Armed men hijack a New York City subway train, holding the passengers hostage in return for a ransom, and turning an ordinary day's work for dispatcher Walter Garber into a face-off with the mastermind behind the crime.
After a ferry is bombed in New Orleans, an A.T.F. agent joins a unique investigation using experimental surveillance technology to find the bomber, but soon finds himself becoming obsessed with one of the victims.
On his first day on the job as a Los Angeles narcotics officer, a rookie cop goes beyond a full work day in training within the narcotics division of the LAPD with a rogue detective who isn't what he appears to be.
In early afternoon, four armed men hijack a subway train in Manhattan. They stop on a slight incline, decoupling the first car to let the rest of the train coast back. Their leader is Ryder; he connects by phone with Walter Garber, the dispatcher watching that line. Garber is a supervisor temporarily demoted while being investigated for bribery. Ryder demands $10 million within an hour, or he'll start shooting hostages. He'll deal only with Garber. The mayor okays the payoff, the news of the hostage situation sends the stock market tumbling, and it's unclear what Ryder really wants or if Garber is part of the deal. Will hostages, kidnappers, and negotiators live through this? Written by
An element of racism was in the novel because of the time it was written, but not the remake where Garber has been recast with a Black actor. See more »
In the shootout between Erim and Bashkim and the police, the two bad guys get shot several times and you see the blood splatter from their bodies, although you have seen the two bad guys wear Kevlar vests in the train where they zip down their shirts. See more »
Seven! One, two, three, four, five, six, seven!
[points to the mother]
Lucky lady! Come on, up. Up! Up!
[stands between Ryder and the mother]
[tries to stop Wallace]
It's the only plan I got. Come on, motherfucker!
[looks to the mother]
That's your fault.
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The film starts with the picture way in the distance and it slowly approaches, making it appear as if the audience is in a subway tunnel. See more »
The original "The Taking of Pelham One Two Three" (1974) starring Robert Shaw and Walter Matthau is a classic. Tony Scott's remake, "The Taking of Pelham 1 2 3" (2009) is not.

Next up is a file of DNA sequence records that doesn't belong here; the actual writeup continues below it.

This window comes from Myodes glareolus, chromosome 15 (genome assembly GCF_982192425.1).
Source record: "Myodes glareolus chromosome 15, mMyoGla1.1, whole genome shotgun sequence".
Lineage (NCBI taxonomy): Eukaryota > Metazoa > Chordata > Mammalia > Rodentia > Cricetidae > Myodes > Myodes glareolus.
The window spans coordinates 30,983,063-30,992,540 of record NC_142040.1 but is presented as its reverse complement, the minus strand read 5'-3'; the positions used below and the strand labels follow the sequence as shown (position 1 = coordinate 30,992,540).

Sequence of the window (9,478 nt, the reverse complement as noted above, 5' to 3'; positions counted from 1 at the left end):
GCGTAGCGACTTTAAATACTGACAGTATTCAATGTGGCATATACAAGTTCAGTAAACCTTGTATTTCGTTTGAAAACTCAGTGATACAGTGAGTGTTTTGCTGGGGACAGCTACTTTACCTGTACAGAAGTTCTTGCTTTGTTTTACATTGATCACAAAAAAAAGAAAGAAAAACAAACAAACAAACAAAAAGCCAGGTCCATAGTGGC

This remake begins with what has become the obtrusive and defining style of Tony Scott's recent pictures.
Frenetic editing, sudden wipes, stuttering frames, rapid focus-pulls, repetitive zooms and ear piercing sound design to punctuate every moment. This style soon becomes sickening and you wish for a moment a shot would simply hold for more than 3 seconds without constant self-conscious cinematic gimmicks.
This arranged marriage of production effects even made me laugh out loud when during a helicopter shot of the New York skyline, the sun disappears behind some sky scrappers and each time it does you get a "whoosh" sound followed by a train "beeep"!
Soon after this nauseous beginning, a simple edit of Denzel Washington sitting at his desk is badly botched when a mid-shot cuts to a close-up and he is looking and sitting in a completely different position!
On top of these shallow post production and in-camera effects, the core of the original has been dumbed down with a profane and ranting script. The joy of the original ending has gone to be replaced by guns, ranting, salutes and machismo.
Gone is the tension and excitement of the original. Gone is the subtlety of performance. Gone is the humour. In fact everything that made the original great has been wiped clean from this horrendous exercise in style over content.
The wife asks for a gallon of milk (a ridiculous scene) and I am sure you would have a better time trying to drink that gallon of milk in one go than suffer this atrocious attempt at film-making.
Tony Scott is less talented than his brother but still showed promise with his early work. If he continues down this route of brain damaged film-making, I will avoid his pictures as I do those of Michael Bay and Ron Howard.
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